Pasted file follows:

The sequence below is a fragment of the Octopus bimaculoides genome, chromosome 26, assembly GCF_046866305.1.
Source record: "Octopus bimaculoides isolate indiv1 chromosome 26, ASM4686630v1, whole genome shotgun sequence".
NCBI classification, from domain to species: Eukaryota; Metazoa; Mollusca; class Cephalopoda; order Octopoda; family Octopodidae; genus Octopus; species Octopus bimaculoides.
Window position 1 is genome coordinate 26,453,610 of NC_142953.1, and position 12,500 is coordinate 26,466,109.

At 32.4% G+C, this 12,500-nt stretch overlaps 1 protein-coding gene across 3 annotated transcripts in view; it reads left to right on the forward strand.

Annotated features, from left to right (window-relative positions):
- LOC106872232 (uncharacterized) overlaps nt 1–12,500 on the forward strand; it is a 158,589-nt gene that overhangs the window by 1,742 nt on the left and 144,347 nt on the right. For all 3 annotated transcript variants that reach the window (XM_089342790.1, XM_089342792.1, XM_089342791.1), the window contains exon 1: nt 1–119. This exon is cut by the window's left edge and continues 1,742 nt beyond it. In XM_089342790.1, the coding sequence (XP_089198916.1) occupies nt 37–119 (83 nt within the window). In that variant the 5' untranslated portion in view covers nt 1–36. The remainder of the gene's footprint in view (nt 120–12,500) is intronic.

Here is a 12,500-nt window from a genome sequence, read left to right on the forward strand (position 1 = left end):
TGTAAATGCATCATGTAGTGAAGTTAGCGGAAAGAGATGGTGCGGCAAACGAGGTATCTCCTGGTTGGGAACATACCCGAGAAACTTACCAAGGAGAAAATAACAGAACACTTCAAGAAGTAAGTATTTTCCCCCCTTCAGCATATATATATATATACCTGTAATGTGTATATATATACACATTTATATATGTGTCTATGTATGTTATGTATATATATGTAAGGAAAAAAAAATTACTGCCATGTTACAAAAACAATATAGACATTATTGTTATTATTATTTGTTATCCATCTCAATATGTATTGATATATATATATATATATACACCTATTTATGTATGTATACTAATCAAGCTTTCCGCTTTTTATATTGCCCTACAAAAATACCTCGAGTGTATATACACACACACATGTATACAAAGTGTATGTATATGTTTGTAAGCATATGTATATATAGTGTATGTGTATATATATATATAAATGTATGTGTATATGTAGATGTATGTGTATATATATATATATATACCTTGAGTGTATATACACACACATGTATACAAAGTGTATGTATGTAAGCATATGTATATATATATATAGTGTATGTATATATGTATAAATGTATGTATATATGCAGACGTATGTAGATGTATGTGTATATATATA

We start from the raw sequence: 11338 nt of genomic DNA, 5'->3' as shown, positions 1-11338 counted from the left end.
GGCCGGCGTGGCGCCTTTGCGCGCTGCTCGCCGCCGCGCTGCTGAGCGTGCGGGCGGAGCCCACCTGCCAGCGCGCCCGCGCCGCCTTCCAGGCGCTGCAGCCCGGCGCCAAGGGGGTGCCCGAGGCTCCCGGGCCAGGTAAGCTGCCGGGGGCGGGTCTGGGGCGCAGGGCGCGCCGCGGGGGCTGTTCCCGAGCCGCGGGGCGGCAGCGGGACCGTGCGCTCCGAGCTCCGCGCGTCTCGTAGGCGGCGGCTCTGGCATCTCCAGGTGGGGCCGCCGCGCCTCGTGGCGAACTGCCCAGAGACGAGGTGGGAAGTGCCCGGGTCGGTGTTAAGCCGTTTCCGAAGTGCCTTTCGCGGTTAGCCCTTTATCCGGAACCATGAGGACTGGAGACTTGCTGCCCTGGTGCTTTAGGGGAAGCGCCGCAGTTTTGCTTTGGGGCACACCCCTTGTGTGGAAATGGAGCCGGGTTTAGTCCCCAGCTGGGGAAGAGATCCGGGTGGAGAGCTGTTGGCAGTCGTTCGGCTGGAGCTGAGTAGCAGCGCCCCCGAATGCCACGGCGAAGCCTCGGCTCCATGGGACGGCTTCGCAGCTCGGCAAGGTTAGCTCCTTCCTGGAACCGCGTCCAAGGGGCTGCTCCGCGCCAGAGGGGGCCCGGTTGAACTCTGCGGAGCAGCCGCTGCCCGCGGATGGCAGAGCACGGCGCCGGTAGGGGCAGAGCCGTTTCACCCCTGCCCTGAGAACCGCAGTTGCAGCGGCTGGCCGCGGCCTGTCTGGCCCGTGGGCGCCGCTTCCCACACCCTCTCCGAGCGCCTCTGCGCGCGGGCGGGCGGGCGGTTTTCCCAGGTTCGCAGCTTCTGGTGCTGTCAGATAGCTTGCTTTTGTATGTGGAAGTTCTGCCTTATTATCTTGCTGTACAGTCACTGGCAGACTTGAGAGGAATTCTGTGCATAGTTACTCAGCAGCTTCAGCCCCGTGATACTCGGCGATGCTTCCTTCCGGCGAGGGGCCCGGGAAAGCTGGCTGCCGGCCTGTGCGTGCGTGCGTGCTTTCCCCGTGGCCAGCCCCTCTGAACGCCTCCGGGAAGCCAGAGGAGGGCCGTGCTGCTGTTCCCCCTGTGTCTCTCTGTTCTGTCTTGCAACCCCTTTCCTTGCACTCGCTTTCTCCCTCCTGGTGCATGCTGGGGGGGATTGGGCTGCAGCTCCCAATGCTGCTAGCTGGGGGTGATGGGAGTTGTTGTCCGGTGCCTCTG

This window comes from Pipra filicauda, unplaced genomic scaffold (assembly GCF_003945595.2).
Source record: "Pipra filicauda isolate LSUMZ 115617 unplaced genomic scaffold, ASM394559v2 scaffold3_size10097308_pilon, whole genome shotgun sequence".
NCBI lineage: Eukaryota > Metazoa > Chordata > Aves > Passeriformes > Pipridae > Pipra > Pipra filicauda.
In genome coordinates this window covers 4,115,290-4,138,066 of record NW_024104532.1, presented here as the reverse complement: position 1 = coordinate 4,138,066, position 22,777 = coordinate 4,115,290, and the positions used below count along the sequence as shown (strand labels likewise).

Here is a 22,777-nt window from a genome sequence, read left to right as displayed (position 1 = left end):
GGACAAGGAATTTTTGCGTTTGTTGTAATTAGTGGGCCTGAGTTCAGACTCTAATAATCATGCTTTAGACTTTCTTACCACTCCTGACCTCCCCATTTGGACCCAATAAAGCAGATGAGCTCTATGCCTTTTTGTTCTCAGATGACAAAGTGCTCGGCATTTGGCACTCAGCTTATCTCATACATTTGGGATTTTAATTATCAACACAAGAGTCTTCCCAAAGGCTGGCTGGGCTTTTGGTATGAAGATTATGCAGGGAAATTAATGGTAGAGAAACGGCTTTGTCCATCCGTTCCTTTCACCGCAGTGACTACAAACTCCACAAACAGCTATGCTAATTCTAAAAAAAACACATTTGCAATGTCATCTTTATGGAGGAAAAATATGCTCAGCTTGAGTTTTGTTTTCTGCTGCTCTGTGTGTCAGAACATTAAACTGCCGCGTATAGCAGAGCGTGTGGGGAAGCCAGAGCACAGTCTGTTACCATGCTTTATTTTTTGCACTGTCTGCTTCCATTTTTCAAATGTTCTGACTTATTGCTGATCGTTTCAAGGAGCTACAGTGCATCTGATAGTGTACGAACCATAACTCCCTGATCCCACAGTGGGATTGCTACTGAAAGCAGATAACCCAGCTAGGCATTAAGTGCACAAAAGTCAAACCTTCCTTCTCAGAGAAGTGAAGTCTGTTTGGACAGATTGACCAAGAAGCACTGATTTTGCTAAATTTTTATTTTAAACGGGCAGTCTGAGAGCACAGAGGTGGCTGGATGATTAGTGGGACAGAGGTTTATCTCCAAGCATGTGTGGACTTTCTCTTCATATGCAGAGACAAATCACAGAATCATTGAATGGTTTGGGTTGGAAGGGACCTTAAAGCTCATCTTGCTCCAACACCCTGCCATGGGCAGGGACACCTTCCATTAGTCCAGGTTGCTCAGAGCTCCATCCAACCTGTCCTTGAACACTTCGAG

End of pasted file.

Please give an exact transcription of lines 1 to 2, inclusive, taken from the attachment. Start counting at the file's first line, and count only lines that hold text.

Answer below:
The sequence below is a fragment of the Octopus bimaculoides genome, chromosome 26, assembly GCF_046866305.1.
Source record: "Octopus bimaculoides isolate indiv1 chromosome 26, ASM4686630v1, whole genome shotgun sequence".